A Yule Log to Celebrate the sun’s journey back to the north
Celebrate the joy and peace in the sun’s journey back to the north with the burning of a Yule Log. Inspired by eGALLERi’s contributor Trine Stolbin, our European Yule Log features five thin candles set in solid brass fittings. The 5 candles vs. the traditional 3, represent the great mother nature goddess. Did you know as an ancient symbol of the season, the Yule Log came to us from the Celts as a pagan observance? It was later adopted into Christmas holidays and burned on the night of Winter Solstice and on Christmas Eve.
Connecting with Nature, Winter Solstice and Christmas
As the year turns over and the days get shorter, the skies become gray. It can even feel sometimes as if the sun is dying. In this time of darkness, we pause on the Solstice and realize that something wonderful is happening. At Yule, the sun stops its decline into the south. For a few days, it seems as though it is rising in the same place - and then something amazing and miraculous takes place. The light begins to return. The sun begins its journey back to the north, and once again we are reminded that we have something worth celebrating.
For families from all different spiritual paths, the return of the light is celebrated. Menorahs, Kwanzaa candles, bonfires, and brightly lit Christmas trees brighten our winters. On Yule, the Winter Solstice celebration take place on December 21 or 22 in the Northern Hemisphere. The Yule log itself is not burned, but candles are placed on it and lite to celebrate the passing of the shortest day and longest night of the year.
Yule Log Tradition
The tradition of the Yule log began in Norway, where a giant log was hoisted onto the hearth to celebrate the return of the sun each year. The Norsemen believed that the sun was a giant wheel of fire which rolled away from the earth, and then began rolling back again on the winter solstice.
Once Christianity spread through Europe, logs were burned, and the ashes were scattered about the house to protect the family within from hostile spirits. “The Yule log symbolizes the light returning to conquer the darkness whether burned in whole or just its candle. Traditionally, it would burn throughout the night, or 12 hours, and hopefully smolder for 12 days.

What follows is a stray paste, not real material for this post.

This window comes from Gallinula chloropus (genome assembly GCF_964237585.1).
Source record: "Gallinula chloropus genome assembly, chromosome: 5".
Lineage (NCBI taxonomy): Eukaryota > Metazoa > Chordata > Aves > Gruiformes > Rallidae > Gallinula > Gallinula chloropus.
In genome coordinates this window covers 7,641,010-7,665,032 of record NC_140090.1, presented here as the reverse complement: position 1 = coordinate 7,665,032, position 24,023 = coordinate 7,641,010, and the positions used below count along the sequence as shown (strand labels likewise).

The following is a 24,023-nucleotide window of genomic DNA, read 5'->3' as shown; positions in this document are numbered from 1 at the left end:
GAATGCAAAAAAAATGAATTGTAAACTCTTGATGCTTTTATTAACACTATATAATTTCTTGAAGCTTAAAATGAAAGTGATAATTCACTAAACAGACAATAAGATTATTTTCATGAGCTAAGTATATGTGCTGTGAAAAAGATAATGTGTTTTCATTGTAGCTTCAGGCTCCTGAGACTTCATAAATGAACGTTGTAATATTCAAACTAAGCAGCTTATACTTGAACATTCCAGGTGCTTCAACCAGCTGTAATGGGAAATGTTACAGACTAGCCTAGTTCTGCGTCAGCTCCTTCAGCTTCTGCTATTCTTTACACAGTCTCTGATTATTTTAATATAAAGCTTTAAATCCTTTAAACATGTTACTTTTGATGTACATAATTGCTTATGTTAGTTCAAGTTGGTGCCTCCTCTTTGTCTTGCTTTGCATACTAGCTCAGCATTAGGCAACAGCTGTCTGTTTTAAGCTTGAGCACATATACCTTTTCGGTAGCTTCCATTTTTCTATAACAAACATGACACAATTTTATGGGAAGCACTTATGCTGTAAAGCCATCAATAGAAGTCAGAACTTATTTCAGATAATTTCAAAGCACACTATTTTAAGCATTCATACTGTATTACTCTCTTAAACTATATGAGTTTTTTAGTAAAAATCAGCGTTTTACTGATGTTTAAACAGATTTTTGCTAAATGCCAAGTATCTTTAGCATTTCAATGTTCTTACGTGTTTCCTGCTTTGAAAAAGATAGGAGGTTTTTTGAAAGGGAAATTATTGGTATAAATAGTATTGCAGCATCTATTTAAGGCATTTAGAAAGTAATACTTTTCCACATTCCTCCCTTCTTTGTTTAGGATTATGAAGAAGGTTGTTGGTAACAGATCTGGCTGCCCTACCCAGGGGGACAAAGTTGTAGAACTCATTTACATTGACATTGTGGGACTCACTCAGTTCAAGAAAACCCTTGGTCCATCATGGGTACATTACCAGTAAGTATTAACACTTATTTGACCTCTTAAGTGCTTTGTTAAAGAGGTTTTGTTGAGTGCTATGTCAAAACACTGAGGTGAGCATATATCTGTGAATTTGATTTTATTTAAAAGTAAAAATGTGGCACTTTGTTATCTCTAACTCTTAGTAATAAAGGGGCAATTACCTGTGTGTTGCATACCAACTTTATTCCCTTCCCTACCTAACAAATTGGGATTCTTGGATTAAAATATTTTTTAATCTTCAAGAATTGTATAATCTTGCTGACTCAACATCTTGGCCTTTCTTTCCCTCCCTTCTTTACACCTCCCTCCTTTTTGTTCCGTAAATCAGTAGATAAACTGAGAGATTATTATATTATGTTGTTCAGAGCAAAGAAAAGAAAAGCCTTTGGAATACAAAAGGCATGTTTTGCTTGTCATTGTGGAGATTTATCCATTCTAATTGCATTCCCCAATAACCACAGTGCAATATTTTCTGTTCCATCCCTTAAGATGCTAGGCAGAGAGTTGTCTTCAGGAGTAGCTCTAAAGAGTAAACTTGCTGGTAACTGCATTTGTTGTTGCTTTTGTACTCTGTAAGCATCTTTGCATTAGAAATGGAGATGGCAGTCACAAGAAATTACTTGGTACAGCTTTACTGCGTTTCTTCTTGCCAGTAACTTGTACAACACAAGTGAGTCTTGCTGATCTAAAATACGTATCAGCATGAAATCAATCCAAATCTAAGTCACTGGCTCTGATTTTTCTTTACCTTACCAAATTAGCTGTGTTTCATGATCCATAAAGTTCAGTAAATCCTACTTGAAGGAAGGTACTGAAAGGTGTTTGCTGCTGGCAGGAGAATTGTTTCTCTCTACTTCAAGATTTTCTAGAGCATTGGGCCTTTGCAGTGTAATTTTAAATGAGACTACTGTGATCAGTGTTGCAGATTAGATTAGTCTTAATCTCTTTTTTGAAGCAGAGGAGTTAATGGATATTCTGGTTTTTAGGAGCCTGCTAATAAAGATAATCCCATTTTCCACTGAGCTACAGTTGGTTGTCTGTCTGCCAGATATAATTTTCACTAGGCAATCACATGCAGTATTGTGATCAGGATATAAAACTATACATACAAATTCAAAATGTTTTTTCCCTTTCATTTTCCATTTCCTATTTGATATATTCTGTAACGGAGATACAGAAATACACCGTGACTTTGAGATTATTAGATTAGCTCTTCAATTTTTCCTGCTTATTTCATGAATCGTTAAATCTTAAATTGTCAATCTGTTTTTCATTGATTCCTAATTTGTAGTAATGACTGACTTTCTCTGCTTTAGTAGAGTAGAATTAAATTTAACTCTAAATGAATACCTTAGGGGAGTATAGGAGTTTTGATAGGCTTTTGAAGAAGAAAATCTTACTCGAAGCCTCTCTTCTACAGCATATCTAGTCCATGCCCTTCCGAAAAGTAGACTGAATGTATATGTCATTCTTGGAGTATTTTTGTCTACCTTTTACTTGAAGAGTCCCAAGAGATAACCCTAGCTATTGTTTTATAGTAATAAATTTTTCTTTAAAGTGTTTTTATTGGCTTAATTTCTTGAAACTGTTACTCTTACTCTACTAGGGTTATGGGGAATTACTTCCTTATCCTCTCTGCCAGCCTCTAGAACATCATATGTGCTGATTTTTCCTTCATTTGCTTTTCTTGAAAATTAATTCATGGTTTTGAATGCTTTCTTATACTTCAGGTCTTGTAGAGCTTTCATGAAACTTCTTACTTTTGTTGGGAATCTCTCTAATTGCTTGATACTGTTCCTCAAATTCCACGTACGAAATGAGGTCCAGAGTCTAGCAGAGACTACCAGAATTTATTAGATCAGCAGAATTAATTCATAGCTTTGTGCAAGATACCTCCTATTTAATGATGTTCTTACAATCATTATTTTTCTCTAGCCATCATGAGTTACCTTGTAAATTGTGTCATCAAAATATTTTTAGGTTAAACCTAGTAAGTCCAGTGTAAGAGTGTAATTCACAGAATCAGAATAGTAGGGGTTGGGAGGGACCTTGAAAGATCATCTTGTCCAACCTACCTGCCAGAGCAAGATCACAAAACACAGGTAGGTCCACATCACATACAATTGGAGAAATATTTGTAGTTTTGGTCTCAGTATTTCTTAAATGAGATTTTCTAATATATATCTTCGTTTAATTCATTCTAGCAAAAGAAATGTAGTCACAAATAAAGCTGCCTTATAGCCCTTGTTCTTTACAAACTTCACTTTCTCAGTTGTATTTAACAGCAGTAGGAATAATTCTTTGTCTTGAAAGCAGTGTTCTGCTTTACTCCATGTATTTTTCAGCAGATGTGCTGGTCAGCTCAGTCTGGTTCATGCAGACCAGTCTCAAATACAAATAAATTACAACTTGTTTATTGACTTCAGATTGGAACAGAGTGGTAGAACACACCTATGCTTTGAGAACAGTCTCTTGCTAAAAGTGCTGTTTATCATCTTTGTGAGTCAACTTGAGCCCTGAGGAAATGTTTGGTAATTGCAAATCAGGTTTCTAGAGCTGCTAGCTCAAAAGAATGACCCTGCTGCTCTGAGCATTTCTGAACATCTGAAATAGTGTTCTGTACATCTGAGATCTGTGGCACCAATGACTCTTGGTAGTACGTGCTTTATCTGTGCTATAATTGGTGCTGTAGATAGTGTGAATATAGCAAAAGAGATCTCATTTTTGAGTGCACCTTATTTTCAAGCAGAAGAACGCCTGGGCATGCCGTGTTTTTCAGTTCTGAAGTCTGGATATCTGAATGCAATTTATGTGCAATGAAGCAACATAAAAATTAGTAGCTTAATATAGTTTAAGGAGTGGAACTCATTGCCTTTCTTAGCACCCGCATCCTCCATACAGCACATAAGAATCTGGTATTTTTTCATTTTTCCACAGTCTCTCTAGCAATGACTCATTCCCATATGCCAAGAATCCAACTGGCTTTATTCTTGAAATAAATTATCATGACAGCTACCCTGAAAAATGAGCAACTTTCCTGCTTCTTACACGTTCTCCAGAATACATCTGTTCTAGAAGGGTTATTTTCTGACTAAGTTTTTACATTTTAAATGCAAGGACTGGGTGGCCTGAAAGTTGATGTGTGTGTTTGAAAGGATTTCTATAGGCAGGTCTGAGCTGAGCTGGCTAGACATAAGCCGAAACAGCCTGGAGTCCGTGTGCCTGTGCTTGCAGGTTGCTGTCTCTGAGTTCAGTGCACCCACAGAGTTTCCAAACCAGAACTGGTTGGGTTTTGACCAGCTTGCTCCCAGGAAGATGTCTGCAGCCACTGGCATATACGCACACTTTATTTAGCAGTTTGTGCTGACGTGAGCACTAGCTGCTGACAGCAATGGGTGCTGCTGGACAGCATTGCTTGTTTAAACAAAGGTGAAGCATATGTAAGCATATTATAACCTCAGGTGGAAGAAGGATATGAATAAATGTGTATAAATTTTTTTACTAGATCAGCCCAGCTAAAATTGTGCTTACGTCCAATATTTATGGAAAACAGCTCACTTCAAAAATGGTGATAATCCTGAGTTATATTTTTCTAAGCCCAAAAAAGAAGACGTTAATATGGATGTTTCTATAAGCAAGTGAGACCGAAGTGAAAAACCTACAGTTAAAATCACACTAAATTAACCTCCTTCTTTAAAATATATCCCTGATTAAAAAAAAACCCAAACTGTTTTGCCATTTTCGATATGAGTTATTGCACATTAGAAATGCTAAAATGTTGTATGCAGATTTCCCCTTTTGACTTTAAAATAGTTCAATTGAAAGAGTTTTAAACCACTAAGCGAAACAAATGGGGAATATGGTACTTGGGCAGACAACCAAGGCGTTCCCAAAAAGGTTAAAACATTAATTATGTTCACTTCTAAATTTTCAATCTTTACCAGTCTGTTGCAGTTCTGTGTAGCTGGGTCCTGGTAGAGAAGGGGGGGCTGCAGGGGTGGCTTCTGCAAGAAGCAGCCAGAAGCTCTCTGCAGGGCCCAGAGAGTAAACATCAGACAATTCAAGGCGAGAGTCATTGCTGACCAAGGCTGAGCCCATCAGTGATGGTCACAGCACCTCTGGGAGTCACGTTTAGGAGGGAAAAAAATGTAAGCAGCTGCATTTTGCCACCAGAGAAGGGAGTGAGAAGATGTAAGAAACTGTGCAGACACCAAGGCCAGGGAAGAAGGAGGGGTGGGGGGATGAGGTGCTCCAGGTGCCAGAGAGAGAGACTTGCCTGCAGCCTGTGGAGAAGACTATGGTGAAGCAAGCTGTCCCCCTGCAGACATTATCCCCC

Each type of wood is associated with various magical and spiritual properties. Logs from different types of trees might be burned to get a variety of effects. Aspen is the wood of choice for spiritual understanding, while the mighty oak is symbolic of strength and wisdom. A family hoping for a year of prosperity might burn a log of pine. While a couple hoping to be blessed with fertility would drag a bough of birch to their hearth.
Candle Colors & Log Decorations
Modern Yule logs typically hold 3 candles vs. eGALLERi's yule log that has 5. Generally, the various colors noted below represent these three things:
- Red, green and white candles represent “Season"
- Green, gold and black candles represent the “Sun God", and
- White, red and black candles represent the “Great Goddess".
Although the colors of Yule in pagan observances include red, green, gold, white, silver, yellow and orange (according to wicca.com). The website twopagans.com designates the colors of Yule as gold, silver, red, green and white. These same colors have also been adopted into Christian Christmas celebrations. Generally, yule logs used in homes today typically utilize red, green or white candles, the traditional modern Christmas colors.
You may also see the yule log and its candles decorated additionally with red ribbons of natural fiber, dried green holly leaves and mistletoe. Additionally, many people change out their candle colors throughout the holiday season.
Find joy and peace in the sun’s journey back to the north by purchasing our European styled Yule Log. Naturally harvested, this birch log may be reused year after year, with the candle colors changing throughout the holiday season. Red thin dipped candles included. Made in USA. Shop now.